The unique story of a radio broadcasting pioneer and war correspondent, told with affection by his son. This very original story has to be read, and widely, because it covers military history, broadcasting history, human interest, courage and service – Most Highly Recommended.
NAME: Battle of Britain Broadcaster, Charles Gardner, Radio Pioneer & WWII Pilot FILE: R3031 AUTHOR: Robert Gardner PUBLISHER: Pen & Sword BINDING: hard back PRICE: £25.00 GENRE: Non Fiction SUBJECT: WWII, World War II, World War 2, Second World War, war correspondent, radio broadcast, pilot, newspaper journalist, aviation broadcaster, flying boat pilot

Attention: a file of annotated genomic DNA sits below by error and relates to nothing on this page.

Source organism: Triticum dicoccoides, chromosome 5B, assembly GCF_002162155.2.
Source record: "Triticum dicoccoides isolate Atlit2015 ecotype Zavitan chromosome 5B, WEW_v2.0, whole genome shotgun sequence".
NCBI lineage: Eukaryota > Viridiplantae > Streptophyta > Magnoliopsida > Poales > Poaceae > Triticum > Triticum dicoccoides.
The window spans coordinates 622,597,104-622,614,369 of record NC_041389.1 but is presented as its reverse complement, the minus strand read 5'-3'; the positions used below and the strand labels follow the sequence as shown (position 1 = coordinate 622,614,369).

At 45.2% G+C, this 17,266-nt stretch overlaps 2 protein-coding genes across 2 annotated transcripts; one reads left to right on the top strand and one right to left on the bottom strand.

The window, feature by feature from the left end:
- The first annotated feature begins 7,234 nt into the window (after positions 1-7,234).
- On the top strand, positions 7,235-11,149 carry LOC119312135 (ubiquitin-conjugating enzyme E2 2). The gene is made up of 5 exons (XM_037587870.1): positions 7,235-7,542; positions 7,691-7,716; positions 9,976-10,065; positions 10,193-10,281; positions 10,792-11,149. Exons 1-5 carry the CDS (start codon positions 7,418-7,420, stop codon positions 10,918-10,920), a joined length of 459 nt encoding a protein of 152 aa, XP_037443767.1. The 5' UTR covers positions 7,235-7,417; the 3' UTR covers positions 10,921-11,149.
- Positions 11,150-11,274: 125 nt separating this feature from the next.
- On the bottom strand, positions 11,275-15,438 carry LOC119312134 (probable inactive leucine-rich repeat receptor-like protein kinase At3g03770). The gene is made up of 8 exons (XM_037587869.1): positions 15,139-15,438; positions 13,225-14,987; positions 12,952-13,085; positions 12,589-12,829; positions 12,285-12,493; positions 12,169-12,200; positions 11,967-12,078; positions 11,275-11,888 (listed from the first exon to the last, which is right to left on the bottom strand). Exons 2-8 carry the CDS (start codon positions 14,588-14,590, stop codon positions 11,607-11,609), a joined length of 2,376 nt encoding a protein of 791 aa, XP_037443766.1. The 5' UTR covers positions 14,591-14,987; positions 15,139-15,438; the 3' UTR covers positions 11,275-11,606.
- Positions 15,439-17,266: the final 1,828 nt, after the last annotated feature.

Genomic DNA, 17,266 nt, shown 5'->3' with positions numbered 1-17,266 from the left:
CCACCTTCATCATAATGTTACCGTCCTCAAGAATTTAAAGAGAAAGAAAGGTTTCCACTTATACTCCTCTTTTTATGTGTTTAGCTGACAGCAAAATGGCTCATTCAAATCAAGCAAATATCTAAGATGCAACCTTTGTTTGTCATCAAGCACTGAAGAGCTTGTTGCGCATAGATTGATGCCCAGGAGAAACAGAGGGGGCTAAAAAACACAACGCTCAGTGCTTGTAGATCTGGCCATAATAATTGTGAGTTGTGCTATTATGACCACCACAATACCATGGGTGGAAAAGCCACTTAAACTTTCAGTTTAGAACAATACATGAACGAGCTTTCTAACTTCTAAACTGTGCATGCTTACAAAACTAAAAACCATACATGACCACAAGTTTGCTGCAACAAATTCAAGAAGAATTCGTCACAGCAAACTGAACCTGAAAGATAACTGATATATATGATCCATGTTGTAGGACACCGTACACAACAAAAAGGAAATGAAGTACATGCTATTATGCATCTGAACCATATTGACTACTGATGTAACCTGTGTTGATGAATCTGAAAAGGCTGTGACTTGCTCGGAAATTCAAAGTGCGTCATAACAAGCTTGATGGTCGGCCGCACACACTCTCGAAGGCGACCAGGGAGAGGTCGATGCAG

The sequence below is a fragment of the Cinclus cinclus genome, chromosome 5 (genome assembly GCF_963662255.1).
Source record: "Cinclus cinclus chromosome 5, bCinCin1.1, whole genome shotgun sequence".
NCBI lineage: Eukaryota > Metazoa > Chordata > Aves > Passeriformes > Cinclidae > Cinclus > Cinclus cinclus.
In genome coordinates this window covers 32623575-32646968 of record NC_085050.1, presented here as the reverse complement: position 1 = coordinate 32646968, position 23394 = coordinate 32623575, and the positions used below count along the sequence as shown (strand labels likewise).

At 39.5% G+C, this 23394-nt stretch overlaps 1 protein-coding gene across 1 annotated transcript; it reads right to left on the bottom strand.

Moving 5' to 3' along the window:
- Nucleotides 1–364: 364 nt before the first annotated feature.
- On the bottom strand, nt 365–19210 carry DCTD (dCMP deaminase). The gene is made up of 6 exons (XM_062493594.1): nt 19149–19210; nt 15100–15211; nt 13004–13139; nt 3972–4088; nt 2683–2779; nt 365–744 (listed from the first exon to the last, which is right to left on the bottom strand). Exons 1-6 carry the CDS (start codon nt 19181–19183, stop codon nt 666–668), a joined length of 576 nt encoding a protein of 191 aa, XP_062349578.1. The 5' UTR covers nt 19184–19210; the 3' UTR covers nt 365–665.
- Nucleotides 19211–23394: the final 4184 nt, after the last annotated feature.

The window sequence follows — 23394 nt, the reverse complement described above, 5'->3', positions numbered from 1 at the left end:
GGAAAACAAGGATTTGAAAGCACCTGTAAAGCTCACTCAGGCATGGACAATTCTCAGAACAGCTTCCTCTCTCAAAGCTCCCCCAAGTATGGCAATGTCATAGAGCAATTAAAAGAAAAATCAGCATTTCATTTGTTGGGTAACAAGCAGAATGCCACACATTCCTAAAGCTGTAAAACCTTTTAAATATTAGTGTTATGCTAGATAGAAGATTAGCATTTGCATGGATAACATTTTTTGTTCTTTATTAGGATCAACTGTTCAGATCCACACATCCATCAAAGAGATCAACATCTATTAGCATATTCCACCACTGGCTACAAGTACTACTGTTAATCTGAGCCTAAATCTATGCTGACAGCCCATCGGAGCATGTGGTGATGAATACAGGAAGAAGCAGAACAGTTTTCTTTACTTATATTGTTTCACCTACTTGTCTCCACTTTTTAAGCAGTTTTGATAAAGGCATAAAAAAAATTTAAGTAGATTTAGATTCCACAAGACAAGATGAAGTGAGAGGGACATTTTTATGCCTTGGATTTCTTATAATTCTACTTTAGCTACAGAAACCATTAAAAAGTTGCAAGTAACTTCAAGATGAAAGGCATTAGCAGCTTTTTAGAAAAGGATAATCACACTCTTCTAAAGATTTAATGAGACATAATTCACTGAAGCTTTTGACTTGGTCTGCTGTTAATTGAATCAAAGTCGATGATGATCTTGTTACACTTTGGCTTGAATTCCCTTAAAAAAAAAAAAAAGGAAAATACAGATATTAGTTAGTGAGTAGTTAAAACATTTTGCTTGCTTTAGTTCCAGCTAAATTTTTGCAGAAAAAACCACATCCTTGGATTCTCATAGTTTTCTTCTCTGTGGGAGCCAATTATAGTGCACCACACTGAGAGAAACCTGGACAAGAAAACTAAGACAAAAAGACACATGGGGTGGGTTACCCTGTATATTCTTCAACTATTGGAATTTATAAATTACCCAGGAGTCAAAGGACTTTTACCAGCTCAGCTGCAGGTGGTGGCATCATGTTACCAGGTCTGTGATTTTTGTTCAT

IMAGE: B3031.jpg BUYNOW: tinyurl.com/y5pjg52t LINKS: DESCRIPTION: The unique story of a radio broadcasting pioneer and war correspondent, told with affection by his son. This very original story has to be read, and widely, because it covers military history, broadcasting history, human interest, courage and service – Most Highly Recommended. Charles Gardner chose to join a local newspaper as a cub reporter rather than to go to University and the World is all the richer for it. He served as a journalist with two East Midlands local newspapers and got the flying bug after taking a flying lesson to be reported in his local newspaper. He then went on to become one of two news correspondents for the BBC, the other being Richard Dimbelby. They covered a wide range of stories from the field, including shipwrecks, fires and floods. We take for granted today that even the most minor stories will be reported on TV and radio by broadcast journalists, but Gardner and Dimbleby were among the first of their kind in the world, pioneering the role, learning the hard way and changing the world. It was only natural that Charles Gardner would become one of the first BBC war correspondents and be posted to France with the Advanced Air Strike Force. In France, Gardner was close to the action and sent back a stream of reports, interviewing many fighter pilots immediately on their return from combat. Safely back in Britain he wrote the first WWII book, on the AASF and became immortal for his reporting of an unsuccessful attack by the Luftwaffe on a coastal convoy before they were driven off by RAF fighters. This report will probably live for ever even though at the time some regarded it as a flippant 'sports' report. That however was the essence of its brilliance. The reporter was observing and enthusiastically linked with the action, using the language of young men of the period and providing via radio a graphic action that moved with the action at the pace of the action. Later in 1940, he was commissioned into the RAF as a pilot flying Catalina flying boats protecting convoys bringing supplies and munition to Britain from North America. These were arduous patrols with the long endurance Catalina enabling patrols of 18 or 19 hours duration and sometimes even longer. After the North Atlantic he was posted to Ceylon as part of the reinforcement against the Japanese Navy where he was the first to sight the Japanese Fleet and report back its position. Later, Lord Mountbatten, Supreme Allied Commander, recruited Gardner to report the exploits of the 14th Army in Burma. He broadcast and filed reports of their outstanding courage and achievement fighting the Japanese in the jungle. After the war he resumed his broadcasting on aviation and was regarded as the voice of aviation at a time when Britain was achieving great success in innovating and introducing jet powered aviation that led the world.